As the Sun Crosses the Equator

The heavenly bodies do their seasonal dance and shift their steps tomorrow. We call it it the start of autumn, though is another hemisphere they will be entering spring.

The Autumnal Equinox 2010 will occur September 22 at 11:09 PM EDT.

Some science teacher probably tried to get you to understand that an equinox is either of two points on the celestial sphere where the ecliptic and the celestial equator intersect. Eventually, you could grasp that it was one of two times each year when the Sun crosses the equator, and the day and night are of approximately equal length.

Four seasons but two equinoxes.

When the Sun passes this point on about 23 September each year, the nights begin to grow longer than the days. They will continue to do so until the Winter Solstice in December.

For some people, it a moment of sadness or melancholy. Summer is over. School is back in session. Plants are dying off. Winter is coming.

As an October baby, I have always preferred autumn to summer. Cooler weather, sweaters, colored forests. Even the beach is better in September to me. No crowds, no badges, few tourists, no blazing sun to hide from.

Though we mark this time as the beginning of autumn in the Northern Hemisphere, folks on the other side of the globe are marking the start of spring with their vernal equinox.

That’s a tough concept to wrap your mind around. The sun will continue to shift southward, bringing cooler weather to we Northerners, and warmer weather to the Southern Hemisphere.

People often confuse the solstice and equinox.  The Summer and Winter Solstices mark when the Sun is farthest north or south and the length of time between Sunrise and Sunset is the shortest of the year while the equinoxes mark the equal points in between.

Enjoy the cool breeze. Rub your hands and enjoy that first evening that you catch a wood fire from a distance. Brew a cup of tea.

For more information more about why we have changing seasons, go to http://crh.noaa.gov/fsd/astro/season.php.

The Pagan Calendar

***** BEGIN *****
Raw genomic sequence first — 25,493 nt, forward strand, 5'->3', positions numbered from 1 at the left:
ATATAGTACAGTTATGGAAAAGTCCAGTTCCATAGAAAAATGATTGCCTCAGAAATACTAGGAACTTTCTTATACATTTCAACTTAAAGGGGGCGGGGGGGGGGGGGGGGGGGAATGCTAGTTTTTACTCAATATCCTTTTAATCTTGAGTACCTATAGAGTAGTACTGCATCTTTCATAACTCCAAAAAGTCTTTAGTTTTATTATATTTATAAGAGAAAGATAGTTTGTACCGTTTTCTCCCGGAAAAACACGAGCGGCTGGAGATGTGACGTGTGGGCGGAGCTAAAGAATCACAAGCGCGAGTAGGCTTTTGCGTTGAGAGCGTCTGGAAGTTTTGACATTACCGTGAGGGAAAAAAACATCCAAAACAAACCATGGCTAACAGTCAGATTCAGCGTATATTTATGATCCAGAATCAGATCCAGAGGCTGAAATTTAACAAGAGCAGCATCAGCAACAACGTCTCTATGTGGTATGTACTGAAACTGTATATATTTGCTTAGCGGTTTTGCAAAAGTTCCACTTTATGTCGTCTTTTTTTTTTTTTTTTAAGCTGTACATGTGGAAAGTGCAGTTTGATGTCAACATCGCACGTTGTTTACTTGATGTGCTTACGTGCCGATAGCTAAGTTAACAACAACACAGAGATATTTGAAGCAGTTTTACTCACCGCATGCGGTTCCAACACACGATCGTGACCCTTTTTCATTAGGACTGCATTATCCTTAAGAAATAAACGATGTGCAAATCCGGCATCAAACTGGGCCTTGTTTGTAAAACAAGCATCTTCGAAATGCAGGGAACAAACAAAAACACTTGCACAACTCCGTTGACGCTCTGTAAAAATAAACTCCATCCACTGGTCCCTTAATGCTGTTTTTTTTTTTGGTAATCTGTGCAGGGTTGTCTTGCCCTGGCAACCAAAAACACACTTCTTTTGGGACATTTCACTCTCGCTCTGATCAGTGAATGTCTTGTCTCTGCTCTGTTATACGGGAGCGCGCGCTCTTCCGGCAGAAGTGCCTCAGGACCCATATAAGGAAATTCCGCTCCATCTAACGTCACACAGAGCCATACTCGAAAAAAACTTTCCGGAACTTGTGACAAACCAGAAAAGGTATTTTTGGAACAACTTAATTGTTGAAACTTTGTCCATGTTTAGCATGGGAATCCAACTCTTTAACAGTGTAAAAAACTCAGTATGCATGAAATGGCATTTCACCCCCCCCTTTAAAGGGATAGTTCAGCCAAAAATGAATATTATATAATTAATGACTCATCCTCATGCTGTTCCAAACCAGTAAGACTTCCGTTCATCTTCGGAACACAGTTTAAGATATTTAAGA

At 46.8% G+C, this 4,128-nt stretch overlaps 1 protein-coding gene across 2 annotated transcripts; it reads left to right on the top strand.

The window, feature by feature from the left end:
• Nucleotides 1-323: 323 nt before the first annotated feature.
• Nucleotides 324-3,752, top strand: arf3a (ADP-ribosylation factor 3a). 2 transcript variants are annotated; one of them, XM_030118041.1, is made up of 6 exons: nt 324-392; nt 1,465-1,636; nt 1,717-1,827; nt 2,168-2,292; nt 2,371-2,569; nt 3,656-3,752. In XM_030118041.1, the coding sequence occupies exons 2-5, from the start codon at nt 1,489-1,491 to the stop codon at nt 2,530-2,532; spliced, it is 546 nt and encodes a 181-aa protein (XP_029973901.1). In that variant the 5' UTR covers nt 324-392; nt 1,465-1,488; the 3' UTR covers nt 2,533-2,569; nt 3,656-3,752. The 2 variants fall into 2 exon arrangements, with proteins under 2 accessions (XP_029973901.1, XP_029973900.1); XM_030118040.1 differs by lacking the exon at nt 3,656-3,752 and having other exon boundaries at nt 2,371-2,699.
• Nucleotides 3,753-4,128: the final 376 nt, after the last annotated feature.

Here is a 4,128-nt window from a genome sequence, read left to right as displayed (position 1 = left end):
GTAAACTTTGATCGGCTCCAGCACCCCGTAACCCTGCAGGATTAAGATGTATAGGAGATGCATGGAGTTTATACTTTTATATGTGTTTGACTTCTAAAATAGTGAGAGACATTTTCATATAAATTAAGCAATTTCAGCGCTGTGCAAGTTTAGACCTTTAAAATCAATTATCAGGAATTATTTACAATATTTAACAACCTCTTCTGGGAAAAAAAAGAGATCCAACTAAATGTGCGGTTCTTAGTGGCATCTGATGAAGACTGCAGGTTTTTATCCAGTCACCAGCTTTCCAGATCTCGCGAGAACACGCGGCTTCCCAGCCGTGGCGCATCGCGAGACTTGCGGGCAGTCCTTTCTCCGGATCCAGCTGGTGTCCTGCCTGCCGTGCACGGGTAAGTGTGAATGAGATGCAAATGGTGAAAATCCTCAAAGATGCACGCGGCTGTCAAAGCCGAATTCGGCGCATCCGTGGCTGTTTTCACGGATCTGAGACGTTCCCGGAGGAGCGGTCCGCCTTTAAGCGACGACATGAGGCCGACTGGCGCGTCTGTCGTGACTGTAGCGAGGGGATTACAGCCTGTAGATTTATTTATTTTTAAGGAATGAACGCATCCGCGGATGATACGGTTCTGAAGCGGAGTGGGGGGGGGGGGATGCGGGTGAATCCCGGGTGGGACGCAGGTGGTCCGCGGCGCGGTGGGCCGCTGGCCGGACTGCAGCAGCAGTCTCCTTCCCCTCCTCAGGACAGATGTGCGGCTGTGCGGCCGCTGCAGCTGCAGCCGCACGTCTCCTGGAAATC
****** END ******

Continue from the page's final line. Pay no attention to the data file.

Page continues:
Pagan circle for the Autumn Equinox (UK)

With the Full Moon and Equinox occurring on the same day this month, I think about how important these events were to ancient cultures.

I found a Pagan calendar online that shows Pagan, Witch, Druid and Heathen festivals, dates and events. Important Neo-Pagan festivals and religious holidays are included even if research into the origins are sketchy, as they are important in modern paganism.

Even if Paganism is far from your own beliefs, the stories of the fire festivals, the Celtic tree calendar, Pagan carvings, pictures, artifacts and writings are interesting to read in a historical context.

I will post this weekend, as I do each month, on the Full Moon and also on the Autumn Equinox, but here is some perspective on the equinox as viewed by Pagans.

The Autumn Equinox is called either Mabon, Harvest Home or Alban Elfed. On the autumnal equinox, there is a ritual of thanksgiving for the fruits of the earth and a recognition of the need to share them to secure the blessings of the Goddess and God during the winter months.

The use of the name Mabon is more prevalent in America (the calendar site is from the UK). In Britain, many Neo-Pagans of today dismiss Mabon as an unauthentic name. There is a good general introduction at wikipedia.org/wiki/Mabon

Autumnal Equinox

It’s fall – or it’s spring – depending on where you are when you read this today.

The Autumnal Equinox 2009 will occur today, September 22, at  21:18 UTC (17:18 EDT or 14:18 PDT).

To scientists, an equinox is either of two points on the celestial sphere where the ecliptic and the celestial equator intersect.

To most of us, it’s one of two times a year when the Sun crosses the equator, and the day and night are of approximately equal length. When the Sun passes this point, on about 23 September each year, nights begin to grow longer than days, and continue to do so until the Winter Solstice in December

During today’s autumnal equinox, the Sun appears to cross the celestial equator, from north to south. We mark this time as the beginning of autumn in the Northern Hemisphere. On the other side of the globe, yesterday marked the start of spring with their vernal equinox.

During the next 3 months, the sun will continue to shift southward, bringing cooler weather to the Northern Hemisphere, and warmer weather to the Southern Hemisphere.

Is a solstice just another word for an equinox? No. The Summer and Winter Solstices mark when the Sun is farthest north or south and the length of time between Sunrise and Sunset is the shortest of the year while the equinoxes mark the equal points in between.

For more information more about why we have changing seasons, go to crh.noaa.gov/fsd/astro/season.php.